The turnoff to this segment was gravel, the only time we saw an unpaved turnoff on this trip.
After rounding the curve, the pavement became the familiar chipped-stone concrete, although it did not have an expansion joint down the center as did the concrete pavement we encountered earlier on this trip. It was overgrown on both sides and the surface was wearing away in spots, but it was otherwise intact.
Soon the road comes to a bridge that crosses Big Walnut Creek.
From the bridge it’s easy to see the current US 40 bridge, maybe 500 feet to the south.
The concrete pavement ends abruptly about four tenths of a mile west of the bridge. A one-lane asphalt road curves sharply to connect back to US 40.
I decided to see if there were traces of 725 S from the other side. We drove out onto US 40, turned right at 800 S, and drove up to what the map said was 725 S (but was signed 750 S). The road was concrete, but without the stone chips we’d seen on other old road segments. But shortly the road curved right into the woods on the right, as the photo shows. Beyond that curve, the road was gravel. We walked up to where curve met woods and saw no evidence in the woods that the road ever went through. But why then the curve?
I would learn much later that this concrete road used to go through, connecting to the abrupt end of concrete road we found in the previous photo. It’s all part of the puzzle of these old alignments, which I finally untangled a couple years ago and explained in this post.
I’ve driven the National Road from its beginning in Baltimore, MD to its end in Vandaila, IL. To read everything I’ve ever written about it, click here.
The National Road and US 40 has been moved around several times near Reelsville in Putnam County, Indiana. Big Walnut Creek flows through here. As various bridges have come and gone, sometimes the road was moved. I sorted out the whole history in this post.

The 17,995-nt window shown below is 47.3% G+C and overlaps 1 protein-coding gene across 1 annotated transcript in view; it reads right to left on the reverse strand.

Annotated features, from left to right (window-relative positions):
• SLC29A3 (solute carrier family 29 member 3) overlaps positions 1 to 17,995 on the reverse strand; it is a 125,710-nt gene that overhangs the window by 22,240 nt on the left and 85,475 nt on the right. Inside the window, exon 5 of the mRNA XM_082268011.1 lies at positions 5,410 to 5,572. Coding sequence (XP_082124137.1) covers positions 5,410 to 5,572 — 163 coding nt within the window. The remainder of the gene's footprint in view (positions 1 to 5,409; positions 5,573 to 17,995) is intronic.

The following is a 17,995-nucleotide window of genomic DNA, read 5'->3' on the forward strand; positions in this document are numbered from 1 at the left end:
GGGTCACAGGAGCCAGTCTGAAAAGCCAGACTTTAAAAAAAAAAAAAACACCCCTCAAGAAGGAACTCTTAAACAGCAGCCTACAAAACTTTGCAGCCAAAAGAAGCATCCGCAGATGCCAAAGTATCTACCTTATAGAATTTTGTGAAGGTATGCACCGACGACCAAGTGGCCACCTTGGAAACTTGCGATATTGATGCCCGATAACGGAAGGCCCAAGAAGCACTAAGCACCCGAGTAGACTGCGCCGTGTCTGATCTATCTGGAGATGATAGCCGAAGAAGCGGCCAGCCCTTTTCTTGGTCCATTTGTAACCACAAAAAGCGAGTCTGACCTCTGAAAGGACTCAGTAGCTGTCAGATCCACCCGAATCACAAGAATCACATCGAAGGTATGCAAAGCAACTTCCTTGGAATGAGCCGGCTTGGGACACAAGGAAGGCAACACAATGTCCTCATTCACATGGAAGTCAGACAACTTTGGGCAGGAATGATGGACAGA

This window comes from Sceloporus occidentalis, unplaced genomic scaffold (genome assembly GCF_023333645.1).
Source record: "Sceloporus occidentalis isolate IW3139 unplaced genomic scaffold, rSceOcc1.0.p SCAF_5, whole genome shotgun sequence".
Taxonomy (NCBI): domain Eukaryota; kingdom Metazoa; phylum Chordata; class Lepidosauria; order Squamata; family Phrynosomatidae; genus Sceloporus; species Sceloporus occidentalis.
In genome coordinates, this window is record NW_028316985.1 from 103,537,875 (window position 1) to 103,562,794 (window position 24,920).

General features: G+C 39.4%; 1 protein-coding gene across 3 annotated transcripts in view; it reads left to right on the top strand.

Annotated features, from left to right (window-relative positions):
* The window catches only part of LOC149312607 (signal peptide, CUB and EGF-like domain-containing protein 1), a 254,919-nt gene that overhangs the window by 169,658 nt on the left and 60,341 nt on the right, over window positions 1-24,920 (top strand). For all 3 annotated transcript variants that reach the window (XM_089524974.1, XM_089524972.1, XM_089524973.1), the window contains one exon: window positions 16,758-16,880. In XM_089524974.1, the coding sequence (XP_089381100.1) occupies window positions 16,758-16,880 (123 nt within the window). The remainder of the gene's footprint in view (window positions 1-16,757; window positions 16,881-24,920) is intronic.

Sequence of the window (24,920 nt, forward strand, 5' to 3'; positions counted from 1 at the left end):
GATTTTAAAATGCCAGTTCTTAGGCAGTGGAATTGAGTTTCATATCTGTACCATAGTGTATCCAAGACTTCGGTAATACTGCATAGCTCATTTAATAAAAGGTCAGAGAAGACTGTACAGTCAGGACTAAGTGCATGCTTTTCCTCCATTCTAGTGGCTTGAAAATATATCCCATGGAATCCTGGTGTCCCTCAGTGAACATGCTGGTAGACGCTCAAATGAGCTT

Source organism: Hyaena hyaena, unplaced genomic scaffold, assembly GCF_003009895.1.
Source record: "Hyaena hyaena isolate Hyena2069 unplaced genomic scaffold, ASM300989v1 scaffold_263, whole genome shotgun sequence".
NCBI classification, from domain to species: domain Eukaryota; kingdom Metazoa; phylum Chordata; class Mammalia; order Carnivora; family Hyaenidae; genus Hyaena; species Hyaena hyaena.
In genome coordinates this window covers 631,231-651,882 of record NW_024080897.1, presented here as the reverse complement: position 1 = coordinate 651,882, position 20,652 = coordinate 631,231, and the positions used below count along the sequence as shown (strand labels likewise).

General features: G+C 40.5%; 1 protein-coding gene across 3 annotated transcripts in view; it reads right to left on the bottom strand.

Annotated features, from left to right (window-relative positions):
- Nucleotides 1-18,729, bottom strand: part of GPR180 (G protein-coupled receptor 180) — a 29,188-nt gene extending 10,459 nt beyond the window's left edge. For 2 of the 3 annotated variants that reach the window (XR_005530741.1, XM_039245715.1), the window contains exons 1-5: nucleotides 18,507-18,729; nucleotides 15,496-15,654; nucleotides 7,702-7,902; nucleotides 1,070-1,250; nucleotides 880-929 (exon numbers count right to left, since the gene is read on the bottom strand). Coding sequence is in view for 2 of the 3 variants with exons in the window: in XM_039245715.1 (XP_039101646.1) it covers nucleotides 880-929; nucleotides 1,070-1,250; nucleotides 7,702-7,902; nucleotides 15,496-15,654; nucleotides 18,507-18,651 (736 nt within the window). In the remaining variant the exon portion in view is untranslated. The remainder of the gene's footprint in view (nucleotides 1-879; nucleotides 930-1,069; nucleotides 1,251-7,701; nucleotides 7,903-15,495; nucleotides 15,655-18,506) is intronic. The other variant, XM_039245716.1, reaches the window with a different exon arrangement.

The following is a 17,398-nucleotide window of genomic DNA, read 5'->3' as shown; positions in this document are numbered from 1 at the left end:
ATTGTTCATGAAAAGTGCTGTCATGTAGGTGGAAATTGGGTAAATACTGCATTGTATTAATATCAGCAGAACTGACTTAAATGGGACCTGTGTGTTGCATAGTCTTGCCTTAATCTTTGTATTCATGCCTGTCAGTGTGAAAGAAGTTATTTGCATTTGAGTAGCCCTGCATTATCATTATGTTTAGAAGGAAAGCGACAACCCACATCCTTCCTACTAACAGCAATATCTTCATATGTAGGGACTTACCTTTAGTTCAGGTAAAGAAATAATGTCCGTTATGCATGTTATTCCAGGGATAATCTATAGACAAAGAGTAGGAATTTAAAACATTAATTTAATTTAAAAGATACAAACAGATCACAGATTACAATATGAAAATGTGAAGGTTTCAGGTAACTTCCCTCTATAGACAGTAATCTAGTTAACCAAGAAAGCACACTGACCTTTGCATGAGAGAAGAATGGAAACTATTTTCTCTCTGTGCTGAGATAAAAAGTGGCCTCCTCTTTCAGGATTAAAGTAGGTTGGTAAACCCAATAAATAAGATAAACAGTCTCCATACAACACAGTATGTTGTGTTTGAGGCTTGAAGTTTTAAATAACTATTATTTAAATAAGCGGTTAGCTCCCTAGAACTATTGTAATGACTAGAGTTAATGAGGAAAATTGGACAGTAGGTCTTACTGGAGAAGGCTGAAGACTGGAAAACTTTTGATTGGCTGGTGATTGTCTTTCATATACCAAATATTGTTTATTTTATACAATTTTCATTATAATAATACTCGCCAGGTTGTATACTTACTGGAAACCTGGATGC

I say this bridge is on the National Road. It is, in that this was an alignment of that road used from 1875 to 1923. But this is not a National Road bridge, as it was not built until 1929. By this time, the National Road had become US 40, and US 40 had been realigned to a new road a quarter mile to the south.
This bridge was designed by Daniel Luten, whose pioneering design for concrete-arch bridges is patented. That’s why this bridge was restored in place after a new bridge was built next to it (in about 2006). If you can find a place to park, you can walk out onto this old bridge.
It’s remarkable to me that this old bridge out in the country was saved. Also notice the pitch of the new bridge. Its construction eliminated a wicked hill.
It is such fun to make photographs well after nightfall, holding my film SLR in my hands, with only building and street lights shining on the scene. As I walked along the river in Chicago, Kodak T-Max P3200 let me make photographs as if it were 9 a.m., not 9 p.m.
It was cold that night, being the first weekend in January. My Nikon F3 can handle that kind of treatment, which is why I chose it. I mounted my 35mm f/2.8 AI Nikkor lens so I could fit more of the city in each frame.
My wife and I had just come from Navy Pier, where we photographed the Chicago skyline from the Ferris wheel. We had plenty of time for a leisurely walk along the Chicago River before our dinner reservations within the Loop. We walked on both sides of the river, crossing the bridges wherever we felt like it.
Chicago at night is a perfect subject for Kodak T-Max P3200. The built environment generates plenty of light to render subjects beautifully.
I forget exactly what apertures and shutter speeds I used to make these photos, but they let me shoot easily and comfortably. My lens wasn’t wide open, and I didn’t have to worry about camera shake.
As you can see, the P3200 does return noticeable grain. A couple of these photos do show slight underexposure. My F3’s meter did the best it could to read this light but didn’t always nail it. A few of these images looked a little foggy, but a little tweaking in Photoshop cleared that right up.
I remain amazed by how well this film works. I know some people push other films, such as Tri-X, to 3200 and get good results. But you have to push your processing accordingly. That’s not a huge deal when you process your own. But I send my 35mm black-and-white film to a pro lab. It’s nice not to have to pay extra for the push processing on P3200.
My wife and I had a lovely walk along the Chicago River as I shot this roll of Kodak T-Max P3200. I look forward to doing it again someday — and to finding other subjects that this film can make sing.